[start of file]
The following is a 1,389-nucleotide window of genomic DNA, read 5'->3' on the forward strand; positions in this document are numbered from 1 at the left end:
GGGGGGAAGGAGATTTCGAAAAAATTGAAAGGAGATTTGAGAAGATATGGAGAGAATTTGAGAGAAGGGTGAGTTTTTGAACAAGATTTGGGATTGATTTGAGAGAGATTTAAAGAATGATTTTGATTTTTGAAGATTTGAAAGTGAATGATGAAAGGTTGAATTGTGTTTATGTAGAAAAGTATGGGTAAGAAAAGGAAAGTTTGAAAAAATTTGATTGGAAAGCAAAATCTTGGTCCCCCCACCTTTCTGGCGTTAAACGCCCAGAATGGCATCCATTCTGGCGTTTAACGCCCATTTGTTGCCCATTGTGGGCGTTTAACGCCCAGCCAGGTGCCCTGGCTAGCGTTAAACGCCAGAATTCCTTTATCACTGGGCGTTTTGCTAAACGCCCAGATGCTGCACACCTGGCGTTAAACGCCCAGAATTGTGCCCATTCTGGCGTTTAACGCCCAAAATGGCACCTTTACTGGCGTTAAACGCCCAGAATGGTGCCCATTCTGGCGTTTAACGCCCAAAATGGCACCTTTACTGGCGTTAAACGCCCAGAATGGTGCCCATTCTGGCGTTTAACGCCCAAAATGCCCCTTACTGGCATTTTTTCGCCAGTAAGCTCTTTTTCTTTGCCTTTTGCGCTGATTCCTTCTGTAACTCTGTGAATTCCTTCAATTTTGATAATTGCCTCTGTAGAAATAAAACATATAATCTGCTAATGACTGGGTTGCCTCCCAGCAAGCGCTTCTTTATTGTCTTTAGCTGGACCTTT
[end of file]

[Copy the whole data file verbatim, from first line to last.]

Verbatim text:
The following is a 1,389-nucleotide window of genomic DNA, read 5'->3' on the forward strand; positions in this document are numbered from 1 at the left end:
GGGGGGAAGGAGATTTCGAAAAAATTGAAAGGAGATTTGAGAAGATATGGAGAGAATTTGAGAGAAGGGTGAGTTTTTGAACAAGATTTGGGATTGATTTGAGAGAGATTTAAAGAATGATTTTGATTTTTGAAGATTTGAAAGTGAATGATGAAAGGTTGAATTGTGTTTATGTAGAAAAGTATGGGTAAGAAAAGGAAAGTTTGAAAAAATTTGATTGGAAAGCAAAATCTTGGTCCCCCCACCTTTCTGGCGTTAAACGCCCAGAATGGCATCCATTCTGGCGTTTAACGCCCATTTGTTGCCCATTGTGGGCGTTTAACGCCCAGCCAGGTGCCCTGGCTAGCGTTAAACGCCAGAATTCCTTTATCACTGGGCGTTTTGCTAAACGCCCAGATGCTGCACACCTGGCGTTAAACGCCCAGAATTGTGCCCATTCTGGCGTTTAACGCCCAAAATGGCACCTTTACTGGCGTTAAACGCCCAGAATGGTGCCCATTCTGGCGTTTAACGCCCAAAATGGCACCTTTACTGGCGTTAAACGCCCAGAATGGTGCCCATTCTGGCGTTTAACGCCCAAAATGCCCCTTACTGGCATTTTTTCGCCAGTAAGCTCTTTTTCTTTGCCTTTTGCGCTGATTCCTTCTGTAACTCTGTGAATTCCTTCAATTTTGATAATTGCCTCTGTAGAAATAAAACATATAATCTGCTAATGACTGGGTTGCCTCCCAGCAAGCGCTTCTTTATTGTCTTTAGCTGGACCTTT